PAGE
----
I grew up on a small family farm in South Georgia. Small family farm is code for hard work and community. On our farm, we didn’t own all the farm equipment we needed, nor did the surrounding farmers, but collectively we organized and shared resources and when it came time to harvest, everyone worked together as a community. Working together for the success of all: to me, that’s community. You take care of each other, you take care of the land and it will take care of you.
I remember one time when my aunt brought plastic plates and cups for a big family dinner. Afterwards, I was in the kitchen with my grandmother and she was washing all of those disposables products. My aunt stared at my grandmother with a mixture of shock and exasperation on her face. After a deep, pregnant pause she finally she said, “Why are you washing those? I bought those so you wouldn’t have to work so hard after the big meal.” My grandmother, true to her Great Depression roots, said “we don’t throw away perfectly good things.” The single use lifestyle wasn’t my family’s culture.
I worked full time in the restaurant industry while attending college and was active in many extracurricular activities. I needed things to be fast, convenient and in many cases: disposable. I moved away from considering the value of things beyond a fleeting, single use. If my blender broke I bought a new one and threw the broken, but fixable, one away. Like many of us, I actively fostered a disposable, single-use lifestyle because I didn’t have to pay the full lifecycle cost of these items: someone or somewhere else did. I slowly accepted these changes from how I grew up and didn’t realize just how far I had transitioned from the culture where things had value.
But life has a funny way of catching up on you and while working in the dining facility at a large university in urban Atlanta, I found myself more and more interested in understanding food waste and how to reduce it. Composting wasn’t an option, but technology was! Our campus purchased one of the first university bio-digesters, which processed food waste into nutrient rich water within 24 hours. This digester is a large stainless steel container that sits out on the back dock. You open the lid and inside are pellets where the microbes live that digest the food waste. You open the lid, toss in the organic waste and it’s periodically turned to jump start the digestion process. It was so cool and I just knew we were on the right track to zero waste. But alas, one hot Georgia weekend a bar towel was accidentally tossed into the digester and the chemicals in the towel killed all the microbes. That mistake left us with a 1/2 ton of spoiled food waste sitting in the Georgia sun. Not a magical solution after all.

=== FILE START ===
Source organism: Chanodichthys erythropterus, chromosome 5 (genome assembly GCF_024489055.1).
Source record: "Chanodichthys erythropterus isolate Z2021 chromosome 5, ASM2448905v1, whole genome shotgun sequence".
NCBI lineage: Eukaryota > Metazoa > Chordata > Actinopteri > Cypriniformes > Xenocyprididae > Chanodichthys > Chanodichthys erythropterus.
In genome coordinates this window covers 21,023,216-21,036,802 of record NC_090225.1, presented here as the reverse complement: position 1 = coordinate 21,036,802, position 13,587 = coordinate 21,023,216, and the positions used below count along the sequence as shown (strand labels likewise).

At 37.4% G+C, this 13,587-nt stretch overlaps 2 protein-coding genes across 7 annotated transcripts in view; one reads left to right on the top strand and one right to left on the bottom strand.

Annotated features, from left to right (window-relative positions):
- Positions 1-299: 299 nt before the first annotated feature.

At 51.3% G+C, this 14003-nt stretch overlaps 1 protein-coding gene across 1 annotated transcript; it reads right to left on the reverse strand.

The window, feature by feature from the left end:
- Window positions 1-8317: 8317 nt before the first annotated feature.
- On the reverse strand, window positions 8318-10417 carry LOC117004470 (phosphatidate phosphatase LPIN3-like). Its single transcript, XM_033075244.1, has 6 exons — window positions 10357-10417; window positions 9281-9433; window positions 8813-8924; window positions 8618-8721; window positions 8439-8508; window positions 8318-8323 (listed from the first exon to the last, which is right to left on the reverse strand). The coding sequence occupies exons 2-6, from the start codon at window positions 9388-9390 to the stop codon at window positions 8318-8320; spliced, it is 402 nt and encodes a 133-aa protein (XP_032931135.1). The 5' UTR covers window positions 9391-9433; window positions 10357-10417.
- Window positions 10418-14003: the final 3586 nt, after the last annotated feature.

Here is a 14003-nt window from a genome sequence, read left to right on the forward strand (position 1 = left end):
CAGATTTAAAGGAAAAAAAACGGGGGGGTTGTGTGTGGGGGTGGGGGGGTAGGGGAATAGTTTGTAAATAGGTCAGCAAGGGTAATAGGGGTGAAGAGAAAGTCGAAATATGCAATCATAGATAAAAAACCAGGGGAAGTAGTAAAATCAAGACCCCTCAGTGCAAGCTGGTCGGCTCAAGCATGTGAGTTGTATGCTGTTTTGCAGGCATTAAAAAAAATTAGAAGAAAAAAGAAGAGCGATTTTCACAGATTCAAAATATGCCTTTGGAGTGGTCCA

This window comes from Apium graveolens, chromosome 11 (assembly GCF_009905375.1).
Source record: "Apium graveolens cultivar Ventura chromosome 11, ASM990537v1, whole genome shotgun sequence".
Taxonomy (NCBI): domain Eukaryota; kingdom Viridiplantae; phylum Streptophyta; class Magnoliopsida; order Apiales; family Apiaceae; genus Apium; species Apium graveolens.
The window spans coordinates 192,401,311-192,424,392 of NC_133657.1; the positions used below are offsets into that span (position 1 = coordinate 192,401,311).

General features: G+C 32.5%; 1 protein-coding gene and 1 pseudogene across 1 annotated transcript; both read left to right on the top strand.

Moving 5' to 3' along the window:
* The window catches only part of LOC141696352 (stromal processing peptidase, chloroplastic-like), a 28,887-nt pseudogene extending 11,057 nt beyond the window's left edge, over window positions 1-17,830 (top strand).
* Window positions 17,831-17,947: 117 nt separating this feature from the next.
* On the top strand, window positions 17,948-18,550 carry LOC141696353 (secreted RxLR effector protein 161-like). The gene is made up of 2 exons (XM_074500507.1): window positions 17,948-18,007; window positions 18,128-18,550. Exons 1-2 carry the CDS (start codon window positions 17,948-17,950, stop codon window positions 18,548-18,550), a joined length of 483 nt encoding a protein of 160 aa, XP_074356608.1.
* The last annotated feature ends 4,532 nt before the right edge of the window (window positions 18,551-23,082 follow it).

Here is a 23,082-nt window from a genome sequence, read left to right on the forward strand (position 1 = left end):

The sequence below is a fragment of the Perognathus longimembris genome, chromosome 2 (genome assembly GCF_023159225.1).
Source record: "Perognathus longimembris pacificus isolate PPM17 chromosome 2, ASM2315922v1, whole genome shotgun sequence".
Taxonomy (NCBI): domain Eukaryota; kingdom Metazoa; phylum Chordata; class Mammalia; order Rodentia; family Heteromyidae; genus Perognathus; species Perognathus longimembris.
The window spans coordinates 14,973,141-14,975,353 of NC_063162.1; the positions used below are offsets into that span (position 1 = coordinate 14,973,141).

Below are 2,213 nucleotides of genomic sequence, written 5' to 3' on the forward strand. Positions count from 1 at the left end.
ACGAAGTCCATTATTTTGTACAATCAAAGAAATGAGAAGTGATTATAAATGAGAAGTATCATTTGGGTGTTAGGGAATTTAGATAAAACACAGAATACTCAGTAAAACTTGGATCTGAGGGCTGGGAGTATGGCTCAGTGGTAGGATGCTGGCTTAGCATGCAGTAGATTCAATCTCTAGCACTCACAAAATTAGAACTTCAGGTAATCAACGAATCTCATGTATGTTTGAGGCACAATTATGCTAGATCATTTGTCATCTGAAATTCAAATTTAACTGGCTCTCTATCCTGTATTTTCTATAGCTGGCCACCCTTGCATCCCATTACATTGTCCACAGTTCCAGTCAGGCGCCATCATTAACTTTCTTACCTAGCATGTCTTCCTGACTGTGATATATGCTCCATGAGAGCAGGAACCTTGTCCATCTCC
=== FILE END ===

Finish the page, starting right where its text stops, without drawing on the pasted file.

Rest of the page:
There were, however, some triumphs we didn’t anticipate. The bio-digester led people to reevaluate their own habits. One employee started a group of women at her local church that would mend cloths for the homeless instead of tossing them in the garbage. Another started taking home vegetable scraps for her backyard chickens. The next thing I knew two other employees decided to raise chickens, too. Unintended positive outcomes, related to reducing waste.
So you can see that the digester was the impetus to consider alternative solutions, to help others, to have positive impact. It was just like how farmers helped each other when I was growing up but yet here it was waste that facilitated the creation of community culture. This was a great success but ultimately the digester wasn’t the best answer. But it did get me thinking…why not focus on the top so we can reduce waste before we ever have to deal with it.
This was in 2010. We researched and found a company that provided a waste measurement program. It educated, inspired and incentivized all while providing systems, processes, results and follow-through. We reduced pre-consumer food waste by over 40%, identified financial savings and created some passionate advocates focused on waste reduction. It was a great program that we grew over the years but was only a drop in the bucket.
Fast forward to today. My passion for reducing food waste has grown with each small step. I think concentrating on the development of an integrated system for waste that communicates with all of our management programs and is simple for our onsite food service managers to operate would be a great solution for food waste reduction. If you compliment that technology system and processes with education and incentives we should have a perfect culture of waste. That is the golden ticket right? Or is it? I mean at one point I thought the answer was the digester, then the waste measurement system. There were many other solutions that didn’t even make the cut. Perhaps that’s because there isn’t just one answer but many answers.
We’ll get some things right. Some things we might not get right but we won’t stop trying. I know my grandparents would provide that same advice so I won’t stop trying to take positive action in my community – this Earth. My advice to you is don’t lose sight of what you are trying to achieve and don’t be afraid to try multiple solutions – in your home, your office, your school, your business, your community? Where ever you can make an impact and inspire others to do the same.
Christy Cook is the Director of Sustainability for Sodexo.